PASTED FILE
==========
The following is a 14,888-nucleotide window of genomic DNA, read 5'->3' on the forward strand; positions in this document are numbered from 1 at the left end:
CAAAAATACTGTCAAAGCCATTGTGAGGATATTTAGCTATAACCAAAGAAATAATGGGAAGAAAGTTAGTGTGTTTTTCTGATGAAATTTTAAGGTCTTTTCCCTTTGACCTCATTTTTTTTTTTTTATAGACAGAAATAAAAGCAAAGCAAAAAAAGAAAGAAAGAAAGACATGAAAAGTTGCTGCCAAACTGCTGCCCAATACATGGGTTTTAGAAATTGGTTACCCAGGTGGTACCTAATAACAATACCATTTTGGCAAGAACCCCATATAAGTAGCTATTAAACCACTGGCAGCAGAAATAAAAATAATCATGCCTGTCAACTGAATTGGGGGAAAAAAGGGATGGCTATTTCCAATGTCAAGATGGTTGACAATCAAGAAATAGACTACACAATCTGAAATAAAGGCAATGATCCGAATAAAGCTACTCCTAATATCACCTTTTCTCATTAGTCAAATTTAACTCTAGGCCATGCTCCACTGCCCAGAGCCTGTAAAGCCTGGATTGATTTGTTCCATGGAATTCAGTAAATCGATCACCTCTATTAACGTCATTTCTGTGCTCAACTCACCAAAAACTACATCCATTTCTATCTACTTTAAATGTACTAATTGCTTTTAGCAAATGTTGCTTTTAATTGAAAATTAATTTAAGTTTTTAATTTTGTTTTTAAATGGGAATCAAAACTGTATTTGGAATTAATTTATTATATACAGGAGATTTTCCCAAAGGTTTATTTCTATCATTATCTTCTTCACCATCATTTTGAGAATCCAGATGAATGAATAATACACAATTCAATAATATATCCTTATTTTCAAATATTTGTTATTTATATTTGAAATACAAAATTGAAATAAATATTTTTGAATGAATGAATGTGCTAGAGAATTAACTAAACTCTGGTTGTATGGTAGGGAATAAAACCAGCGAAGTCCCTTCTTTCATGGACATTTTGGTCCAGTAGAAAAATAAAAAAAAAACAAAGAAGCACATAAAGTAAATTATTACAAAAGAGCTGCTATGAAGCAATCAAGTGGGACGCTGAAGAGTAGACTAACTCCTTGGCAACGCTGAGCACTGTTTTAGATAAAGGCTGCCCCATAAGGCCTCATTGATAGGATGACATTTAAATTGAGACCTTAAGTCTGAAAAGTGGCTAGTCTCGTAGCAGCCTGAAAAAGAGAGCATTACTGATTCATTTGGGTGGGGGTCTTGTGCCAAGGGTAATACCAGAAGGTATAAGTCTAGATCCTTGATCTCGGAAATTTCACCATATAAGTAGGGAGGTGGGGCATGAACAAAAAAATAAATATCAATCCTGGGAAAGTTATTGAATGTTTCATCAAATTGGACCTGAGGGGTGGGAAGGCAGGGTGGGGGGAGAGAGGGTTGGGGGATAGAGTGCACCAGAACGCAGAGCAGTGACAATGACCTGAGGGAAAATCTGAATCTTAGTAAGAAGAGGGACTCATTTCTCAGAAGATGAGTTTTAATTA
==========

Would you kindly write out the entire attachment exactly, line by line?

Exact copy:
The following is a 14,888-nucleotide window of genomic DNA, read 5'->3' on the forward strand; positions in this document are numbered from 1 at the left end:
CAAAAATACTGTCAAAGCCATTGTGAGGATATTTAGCTATAACCAAAGAAATAATGGGAAGAAAGTTAGTGTGTTTTTCTGATGAAATTTTAAGGTCTTTTCCCTTTGACCTCATTTTTTTTTTTTTATAGACAGAAATAAAAGCAAAGCAAAAAAAGAAAGAAAGAAAGACATGAAAAGTTGCTGCCAAACTGCTGCCCAATACATGGGTTTTAGAAATTGGTTACCCAGGTGGTACCTAATAACAATACCATTTTGGCAAGAACCCCATATAAGTAGCTATTAAACCACTGGCAGCAGAAATAAAAATAATCATGCCTGTCAACTGAATTGGGGGAAAAAAGGGATGGCTATTTCCAATGTCAAGATGGTTGACAATCAAGAAATAGACTACACAATCTGAAATAAAGGCAATGATCCGAATAAAGCTACTCCTAATATCACCTTTTCTCATTAGTCAAATTTAACTCTAGGCCATGCTCCACTGCCCAGAGCCTGTAAAGCCTGGATTGATTTGTTCCATGGAATTCAGTAAATCGATCACCTCTATTAACGTCATTTCTGTGCTCAACTCACCAAAAACTACATCCATTTCTATCTACTTTAAATGTACTAATTGCTTTTAGCAAATGTTGCTTTTAATTGAAAATTAATTTAAGTTTTTAATTTTGTTTTTAAATGGGAATCAAAACTGTATTTGGAATTAATTTATTATATACAGGAGATTTTCCCAAAGGTTTATTTCTATCATTATCTTCTTCACCATCATTTTGAGAATCCAGATGAATGAATAATACACAATTCAATAATATATCCTTATTTTCAAATATTTGTTATTTATATTTGAAATACAAAATTGAAATAAATATTTTTGAATGAATGAATGTGCTAGAGAATTAACTAAACTCTGGTTGTATGGTAGGGAATAAAACCAGCGAAGTCCCTTCTTTCATGGACATTTTGGTCCAGTAGAAAAATAAAAAAAAAACAAAGAAGCACATAAAGTAAATTATTACAAAAGAGCTGCTATGAAGCAATCAAGTGGGACGCTGAAGAGTAGACTAACTCCTTGGCAACGCTGAGCACTGTTTTAGATAAAGGCTGCCCCATAAGGCCTCATTGATAGGATGACATTTAAATTGAGACCTTAAGTCTGAAAAGTGGCTAGTCTCGTAGCAGCCTGAAAAAGAGAGCATTACTGATTCATTTGGGTGGGGGTCTTGTGCCAAGGGTAATACCAGAAGGTATAAGTCTAGATCCTTGATCTCGGAAATTTCACCATATAAGTAGGGAGGTGGGGCATGAACAAAAAAATAAATATCAATCCTGGGAAAGTTATTGAATGTTTCATCAAATTGGACCTGAGGGGTGGGAAGGCAGGGTGGGGGGAGAGAGGGTTGGGGGATAGAGTGCACCAGAACGCAGAGCAGTGACAATGACCTGAGGGAAAATCTGAATCTTAGTAAGAAGAGGGACTCATTTCTCAGAAGATGAGTTTTAATTA